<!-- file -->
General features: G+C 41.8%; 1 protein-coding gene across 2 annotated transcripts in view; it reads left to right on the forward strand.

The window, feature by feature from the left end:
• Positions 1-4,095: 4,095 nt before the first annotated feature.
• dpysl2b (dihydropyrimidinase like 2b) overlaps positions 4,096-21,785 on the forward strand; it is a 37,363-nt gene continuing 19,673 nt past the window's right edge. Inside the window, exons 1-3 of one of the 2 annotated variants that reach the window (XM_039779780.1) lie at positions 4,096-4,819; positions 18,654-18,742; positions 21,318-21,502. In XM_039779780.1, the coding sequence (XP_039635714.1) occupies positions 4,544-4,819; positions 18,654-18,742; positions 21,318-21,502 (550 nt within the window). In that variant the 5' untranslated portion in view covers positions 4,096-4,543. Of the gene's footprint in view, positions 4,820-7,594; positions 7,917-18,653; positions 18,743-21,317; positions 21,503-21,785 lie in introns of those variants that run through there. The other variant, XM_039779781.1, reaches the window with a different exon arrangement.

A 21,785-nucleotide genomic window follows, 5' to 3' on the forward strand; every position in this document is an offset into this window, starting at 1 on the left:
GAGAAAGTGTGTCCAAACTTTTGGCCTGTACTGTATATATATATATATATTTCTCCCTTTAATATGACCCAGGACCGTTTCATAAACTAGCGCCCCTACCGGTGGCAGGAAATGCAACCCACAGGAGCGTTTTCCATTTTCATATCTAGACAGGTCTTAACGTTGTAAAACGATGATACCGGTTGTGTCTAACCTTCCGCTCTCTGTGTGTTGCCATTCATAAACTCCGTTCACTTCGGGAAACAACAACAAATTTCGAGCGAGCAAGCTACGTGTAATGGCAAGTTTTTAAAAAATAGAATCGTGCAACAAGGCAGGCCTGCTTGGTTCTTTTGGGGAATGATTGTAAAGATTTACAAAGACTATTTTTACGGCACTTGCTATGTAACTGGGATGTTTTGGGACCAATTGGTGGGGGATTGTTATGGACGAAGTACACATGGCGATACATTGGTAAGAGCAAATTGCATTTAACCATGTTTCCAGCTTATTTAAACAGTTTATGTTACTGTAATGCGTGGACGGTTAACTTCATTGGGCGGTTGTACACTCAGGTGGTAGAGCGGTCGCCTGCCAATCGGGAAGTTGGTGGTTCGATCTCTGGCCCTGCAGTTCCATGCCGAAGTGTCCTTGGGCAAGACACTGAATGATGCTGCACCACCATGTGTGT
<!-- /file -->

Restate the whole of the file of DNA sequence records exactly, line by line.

General features: G+C 41.8%; 1 protein-coding gene across 2 annotated transcripts in view; it reads left to right on the forward strand.

The window, feature by feature from the left end:
• Positions 1-4,095: 4,095 nt before the first annotated feature.
• dpysl2b (dihydropyrimidinase like 2b) overlaps positions 4,096-21,785 on the forward strand; it is a 37,363-nt gene continuing 19,673 nt past the window's right edge. Inside the window, exons 1-3 of one of the 2 annotated variants that reach the window (XM_039779780.1) lie at positions 4,096-4,819; positions 18,654-18,742; positions 21,318-21,502. In XM_039779780.1, the coding sequence (XP_039635714.1) occupies positions 4,544-4,819; positions 18,654-18,742; positions 21,318-21,502 (550 nt within the window). In that variant the 5' untranslated portion in view covers positions 4,096-4,543. Of the gene's footprint in view, positions 4,820-7,594; positions 7,917-18,653; positions 18,743-21,317; positions 21,503-21,785 lie in introns of those variants that run through there. The other variant, XM_039779781.1, reaches the window with a different exon arrangement.

A 21,785-nucleotide genomic window follows, 5' to 3' on the forward strand; every position in this document is an offset into this window, starting at 1 on the left:
GAGAAAGTGTGTCCAAACTTTTGGCCTGTACTGTATATATATATATATATTTCTCCCTTTAATATGACCCAGGACCGTTTCATAAACTAGCGCCCCTACCGGTGGCAGGAAATGCAACCCACAGGAGCGTTTTCCATTTTCATATCTAGACAGGTCTTAACGTTGTAAAACGATGATACCGGTTGTGTCTAACCTTCCGCTCTCTGTGTGTTGCCATTCATAAACTCCGTTCACTTCGGGAAACAACAACAAATTTCGAGCGAGCAAGCTACGTGTAATGGCAAGTTTTTAAAAAATAGAATCGTGCAACAAGGCAGGCCTGCTTGGTTCTTTTGGGGAATGATTGTAAAGATTTACAAAGACTATTTTTACGGCACTTGCTATGTAACTGGGATGTTTTGGGACCAATTGGTGGGGGATTGTTATGGACGAAGTACACATGGCGATACATTGGTAAGAGCAAATTGCATTTAACCATGTTTCCAGCTTATTTAAACAGTTTATGTTACTGTAATGCGTGGACGGTTAACTTCATTGGGCGGTTGTACACTCAGGTGGTAGAGCGGTCGCCTGCCAATCGGGAAGTTGGTGGTTCGATCTCTGGCCCTGCAGTTCCATGCCGAAGTGTCCTTGGGCAAGACACTGAATGATGCTGCACCACCATGTGTGT